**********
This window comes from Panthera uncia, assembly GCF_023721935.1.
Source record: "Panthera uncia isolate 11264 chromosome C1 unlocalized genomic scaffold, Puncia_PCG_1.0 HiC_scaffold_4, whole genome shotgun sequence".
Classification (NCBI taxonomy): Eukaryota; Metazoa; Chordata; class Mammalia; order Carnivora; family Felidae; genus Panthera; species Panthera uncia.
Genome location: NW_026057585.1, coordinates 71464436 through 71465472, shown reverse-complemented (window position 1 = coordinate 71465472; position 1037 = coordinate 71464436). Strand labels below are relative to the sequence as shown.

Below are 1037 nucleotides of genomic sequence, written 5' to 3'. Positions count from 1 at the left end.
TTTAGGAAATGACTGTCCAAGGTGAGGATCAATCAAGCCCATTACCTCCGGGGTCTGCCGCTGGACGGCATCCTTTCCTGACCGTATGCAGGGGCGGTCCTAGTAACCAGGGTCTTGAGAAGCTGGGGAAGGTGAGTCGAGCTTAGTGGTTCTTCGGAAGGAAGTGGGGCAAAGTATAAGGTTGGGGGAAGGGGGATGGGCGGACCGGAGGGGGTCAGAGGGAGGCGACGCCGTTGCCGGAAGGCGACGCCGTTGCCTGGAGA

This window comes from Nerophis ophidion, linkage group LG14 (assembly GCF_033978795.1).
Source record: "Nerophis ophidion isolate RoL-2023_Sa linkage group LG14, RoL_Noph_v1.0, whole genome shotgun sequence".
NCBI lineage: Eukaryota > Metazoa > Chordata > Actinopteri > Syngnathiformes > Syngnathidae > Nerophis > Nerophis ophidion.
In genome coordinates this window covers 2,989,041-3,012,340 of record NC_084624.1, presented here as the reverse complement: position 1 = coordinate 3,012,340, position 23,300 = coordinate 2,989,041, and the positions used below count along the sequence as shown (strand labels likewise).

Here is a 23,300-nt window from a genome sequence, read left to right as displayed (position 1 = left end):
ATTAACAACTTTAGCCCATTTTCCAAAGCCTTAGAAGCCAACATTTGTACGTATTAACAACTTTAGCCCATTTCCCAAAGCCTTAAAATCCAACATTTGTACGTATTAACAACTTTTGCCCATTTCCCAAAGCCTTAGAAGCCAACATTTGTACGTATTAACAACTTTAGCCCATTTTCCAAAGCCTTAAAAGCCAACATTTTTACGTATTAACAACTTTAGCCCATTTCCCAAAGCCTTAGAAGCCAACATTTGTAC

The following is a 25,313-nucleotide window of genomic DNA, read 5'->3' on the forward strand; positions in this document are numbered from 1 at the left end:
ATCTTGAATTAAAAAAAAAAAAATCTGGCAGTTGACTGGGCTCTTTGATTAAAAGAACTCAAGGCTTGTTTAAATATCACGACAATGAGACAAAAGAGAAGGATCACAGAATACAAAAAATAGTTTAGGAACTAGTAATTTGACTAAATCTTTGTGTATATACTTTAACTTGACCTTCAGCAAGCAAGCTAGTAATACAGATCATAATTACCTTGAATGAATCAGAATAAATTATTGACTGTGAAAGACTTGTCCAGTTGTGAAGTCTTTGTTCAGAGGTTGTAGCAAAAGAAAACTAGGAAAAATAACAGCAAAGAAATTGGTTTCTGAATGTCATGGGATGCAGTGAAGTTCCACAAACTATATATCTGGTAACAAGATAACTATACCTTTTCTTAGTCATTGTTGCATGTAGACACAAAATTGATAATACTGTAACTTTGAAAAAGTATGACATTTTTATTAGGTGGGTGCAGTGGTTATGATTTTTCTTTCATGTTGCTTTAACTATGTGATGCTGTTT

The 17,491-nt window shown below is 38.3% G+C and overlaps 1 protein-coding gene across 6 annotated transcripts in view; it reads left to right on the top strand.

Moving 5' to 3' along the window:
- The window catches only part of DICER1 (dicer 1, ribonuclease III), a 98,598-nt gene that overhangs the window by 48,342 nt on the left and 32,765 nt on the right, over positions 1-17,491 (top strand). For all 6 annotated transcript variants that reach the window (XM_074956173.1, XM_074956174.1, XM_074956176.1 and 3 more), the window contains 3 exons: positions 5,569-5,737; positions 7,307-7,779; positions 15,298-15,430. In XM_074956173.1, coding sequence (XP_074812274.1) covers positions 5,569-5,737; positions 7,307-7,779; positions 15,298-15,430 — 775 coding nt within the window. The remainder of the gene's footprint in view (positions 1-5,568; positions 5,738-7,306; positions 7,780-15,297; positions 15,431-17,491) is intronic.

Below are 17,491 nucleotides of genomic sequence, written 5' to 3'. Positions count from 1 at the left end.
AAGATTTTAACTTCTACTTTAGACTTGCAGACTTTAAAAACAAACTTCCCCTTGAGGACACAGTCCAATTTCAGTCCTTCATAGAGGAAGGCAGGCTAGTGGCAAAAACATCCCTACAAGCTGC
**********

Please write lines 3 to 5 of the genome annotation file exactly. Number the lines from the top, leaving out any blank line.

Classification (NCBI taxonomy): Eukaryota; Metazoa; Chordata; class Mammalia; order Carnivora; family Felidae; genus Panthera; species Panthera uncia.
Genome location: NW_026057585.1, coordinates 71464436 through 71465472, shown reverse-complemented (window position 1 = coordinate 71465472; position 1037 = coordinate 71464436). Strand labels below are relative to the sequence as shown.

Below are 1037 nucleotides of genomic sequence, written 5' to 3'. Positions count from 1 at the left end.